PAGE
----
The Devils Thumb By John Krakauer: A Literary Analysis

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Have you ever been the first to do something? If so, you fall into the category of these two incredibly courageous gentlemen named Erik Weihenmayer and John Krakauer. Both of them attempted to do something most people would have never thought to do which is climbing. In “The Devils Thumb” by John Krakauer, he attempts to be the first person to climb the Devils Thumb, which is located in Canada. On the other hand, in “Everest” by Erik Weihenmayer, Erik attempts to climb Mt. Everest as a blind man. Even though they are two totally different stories, they also contain a few similarities. However, the most comparable aspects of the text included the perspective, organizational structure, and tone. The author’s perspective in the “The Devils Thumb”…show more content…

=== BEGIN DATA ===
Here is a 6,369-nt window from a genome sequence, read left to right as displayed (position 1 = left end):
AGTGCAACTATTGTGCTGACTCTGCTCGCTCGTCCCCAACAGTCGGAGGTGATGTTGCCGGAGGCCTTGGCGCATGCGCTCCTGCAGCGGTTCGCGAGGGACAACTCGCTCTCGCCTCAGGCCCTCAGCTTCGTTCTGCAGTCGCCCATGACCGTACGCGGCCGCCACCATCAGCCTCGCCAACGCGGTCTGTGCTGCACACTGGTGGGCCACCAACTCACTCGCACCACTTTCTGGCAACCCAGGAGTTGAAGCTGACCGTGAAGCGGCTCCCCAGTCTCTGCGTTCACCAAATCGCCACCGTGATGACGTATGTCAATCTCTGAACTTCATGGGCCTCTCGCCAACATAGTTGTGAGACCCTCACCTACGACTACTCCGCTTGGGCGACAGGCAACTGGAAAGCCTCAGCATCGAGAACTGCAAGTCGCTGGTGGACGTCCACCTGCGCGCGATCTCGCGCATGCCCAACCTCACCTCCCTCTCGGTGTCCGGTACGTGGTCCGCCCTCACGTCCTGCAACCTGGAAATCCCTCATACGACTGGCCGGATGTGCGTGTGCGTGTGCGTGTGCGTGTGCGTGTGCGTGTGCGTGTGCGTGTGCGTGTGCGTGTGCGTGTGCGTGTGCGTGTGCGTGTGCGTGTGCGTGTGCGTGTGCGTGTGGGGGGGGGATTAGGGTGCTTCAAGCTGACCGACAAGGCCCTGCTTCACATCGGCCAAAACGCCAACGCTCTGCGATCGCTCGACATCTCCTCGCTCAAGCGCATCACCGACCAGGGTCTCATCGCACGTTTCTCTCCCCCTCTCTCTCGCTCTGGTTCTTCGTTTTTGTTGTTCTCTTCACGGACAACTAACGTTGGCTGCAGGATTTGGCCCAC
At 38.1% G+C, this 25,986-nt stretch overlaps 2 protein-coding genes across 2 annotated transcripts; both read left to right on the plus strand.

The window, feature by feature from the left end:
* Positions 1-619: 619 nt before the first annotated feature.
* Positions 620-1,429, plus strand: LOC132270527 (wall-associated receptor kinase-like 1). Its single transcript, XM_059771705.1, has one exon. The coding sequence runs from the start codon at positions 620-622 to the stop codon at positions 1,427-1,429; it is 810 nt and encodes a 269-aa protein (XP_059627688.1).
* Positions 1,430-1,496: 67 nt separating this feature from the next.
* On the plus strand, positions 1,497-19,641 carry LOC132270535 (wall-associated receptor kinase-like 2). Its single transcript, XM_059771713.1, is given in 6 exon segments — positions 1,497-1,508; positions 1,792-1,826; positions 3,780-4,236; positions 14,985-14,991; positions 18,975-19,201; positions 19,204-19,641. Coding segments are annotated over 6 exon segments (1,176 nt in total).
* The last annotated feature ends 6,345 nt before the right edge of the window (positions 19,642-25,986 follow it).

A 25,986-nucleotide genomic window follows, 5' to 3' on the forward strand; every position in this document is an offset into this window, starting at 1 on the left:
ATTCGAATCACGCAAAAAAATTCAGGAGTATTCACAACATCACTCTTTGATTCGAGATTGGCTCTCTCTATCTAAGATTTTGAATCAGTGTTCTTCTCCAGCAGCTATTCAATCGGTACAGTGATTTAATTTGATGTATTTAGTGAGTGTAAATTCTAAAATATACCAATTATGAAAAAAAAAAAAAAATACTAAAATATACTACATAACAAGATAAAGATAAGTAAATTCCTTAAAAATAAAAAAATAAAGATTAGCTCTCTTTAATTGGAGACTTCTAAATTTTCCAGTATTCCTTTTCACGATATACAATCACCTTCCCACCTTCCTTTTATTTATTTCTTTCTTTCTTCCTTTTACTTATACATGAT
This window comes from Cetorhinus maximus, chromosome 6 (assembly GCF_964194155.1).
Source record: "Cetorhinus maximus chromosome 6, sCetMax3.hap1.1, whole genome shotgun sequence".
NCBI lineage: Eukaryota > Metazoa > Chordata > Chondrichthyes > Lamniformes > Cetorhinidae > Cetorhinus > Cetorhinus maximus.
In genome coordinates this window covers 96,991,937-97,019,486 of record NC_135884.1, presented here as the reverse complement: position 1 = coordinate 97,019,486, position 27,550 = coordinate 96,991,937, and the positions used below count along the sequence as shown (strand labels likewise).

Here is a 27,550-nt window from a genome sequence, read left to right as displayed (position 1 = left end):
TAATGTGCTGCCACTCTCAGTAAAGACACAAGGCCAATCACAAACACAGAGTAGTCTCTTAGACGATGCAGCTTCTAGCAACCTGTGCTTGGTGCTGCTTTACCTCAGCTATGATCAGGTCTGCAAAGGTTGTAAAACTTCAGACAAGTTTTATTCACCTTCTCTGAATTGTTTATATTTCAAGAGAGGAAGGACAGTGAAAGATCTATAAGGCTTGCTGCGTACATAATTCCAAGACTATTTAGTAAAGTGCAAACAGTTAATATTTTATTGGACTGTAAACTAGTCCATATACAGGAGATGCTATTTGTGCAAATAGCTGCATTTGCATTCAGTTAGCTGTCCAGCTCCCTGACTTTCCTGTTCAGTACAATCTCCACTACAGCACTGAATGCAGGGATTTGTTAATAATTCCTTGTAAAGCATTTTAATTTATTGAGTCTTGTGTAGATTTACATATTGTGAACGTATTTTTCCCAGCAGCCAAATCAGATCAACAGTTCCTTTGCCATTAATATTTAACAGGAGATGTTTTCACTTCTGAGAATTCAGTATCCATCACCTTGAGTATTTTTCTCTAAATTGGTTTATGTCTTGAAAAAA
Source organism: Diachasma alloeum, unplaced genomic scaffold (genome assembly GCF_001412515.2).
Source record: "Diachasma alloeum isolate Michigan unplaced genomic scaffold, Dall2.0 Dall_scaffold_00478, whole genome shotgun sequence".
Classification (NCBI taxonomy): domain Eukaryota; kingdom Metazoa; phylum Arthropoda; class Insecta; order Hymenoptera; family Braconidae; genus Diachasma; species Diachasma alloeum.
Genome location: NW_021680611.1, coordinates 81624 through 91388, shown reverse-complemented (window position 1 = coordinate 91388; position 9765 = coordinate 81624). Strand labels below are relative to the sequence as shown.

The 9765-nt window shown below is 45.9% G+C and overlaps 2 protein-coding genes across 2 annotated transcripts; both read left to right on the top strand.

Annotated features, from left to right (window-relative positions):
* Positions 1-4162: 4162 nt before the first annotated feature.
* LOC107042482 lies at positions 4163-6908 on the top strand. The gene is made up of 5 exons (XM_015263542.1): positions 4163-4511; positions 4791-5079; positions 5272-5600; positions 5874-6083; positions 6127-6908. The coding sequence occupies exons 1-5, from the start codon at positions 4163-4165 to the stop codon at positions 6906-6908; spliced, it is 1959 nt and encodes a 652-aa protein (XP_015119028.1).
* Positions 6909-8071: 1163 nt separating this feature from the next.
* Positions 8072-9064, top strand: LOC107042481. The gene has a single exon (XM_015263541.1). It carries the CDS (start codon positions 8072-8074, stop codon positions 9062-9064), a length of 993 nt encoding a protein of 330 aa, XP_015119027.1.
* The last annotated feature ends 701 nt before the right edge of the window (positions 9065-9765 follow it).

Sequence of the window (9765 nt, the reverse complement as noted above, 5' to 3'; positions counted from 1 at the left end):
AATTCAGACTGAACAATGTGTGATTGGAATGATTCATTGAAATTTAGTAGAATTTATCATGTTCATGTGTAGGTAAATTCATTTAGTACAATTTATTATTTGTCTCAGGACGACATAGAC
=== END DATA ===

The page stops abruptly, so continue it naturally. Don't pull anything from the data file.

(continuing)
The tone that Krakauer conveys in his text includes: hopefulness, anxiety, frustration, pensiveness, and sorrow. A few of the word choices he chooses are intensely, happiness, and expectations. At the exposition of the story, Krakauer is hopeful that he will be able to climb the mountain. During his climb becomes really focused yet a sense of happiness when he says, “By and by, your attention becomes so intensely focused that you no longer notice the raw knuckles, the cramping thighs, the strain of maintaining nonstop concentration…. At such moments, something like happiness stirs in your chest, but it isn’t the sort of emotion you want to lean on very hard.” (133) These sentences allow the reader to understand how he is feeling and what he is going through. He is clearly focused on trying to reach the top of the mountain and is very determined and to get there. However, as he continues to climb he begins to feel anxious as well as a frustrated with the challenges he is now beginning to face. When he is unable to persevere through them and something unexpected occurs he reflects upon himself by saying, “You had to hand it to me, I thought I had a real knack for living up to the old man’s worst expectations.” (135) At this point he is feeling very frustrated with himself and the tone of the text is pensive. He really wanted to please his dad by doing something no other man has done. Subsequently, as he is reflecting upon himself, he begins to feel like he is not good enough to live up to his dad expectations. Lastly, the tone of the text turns sorrow once he has to return home. He tries to make the reader feel bad for him since he has to return home unsuccessful. Also, since he is by himself, he is very lonesome and
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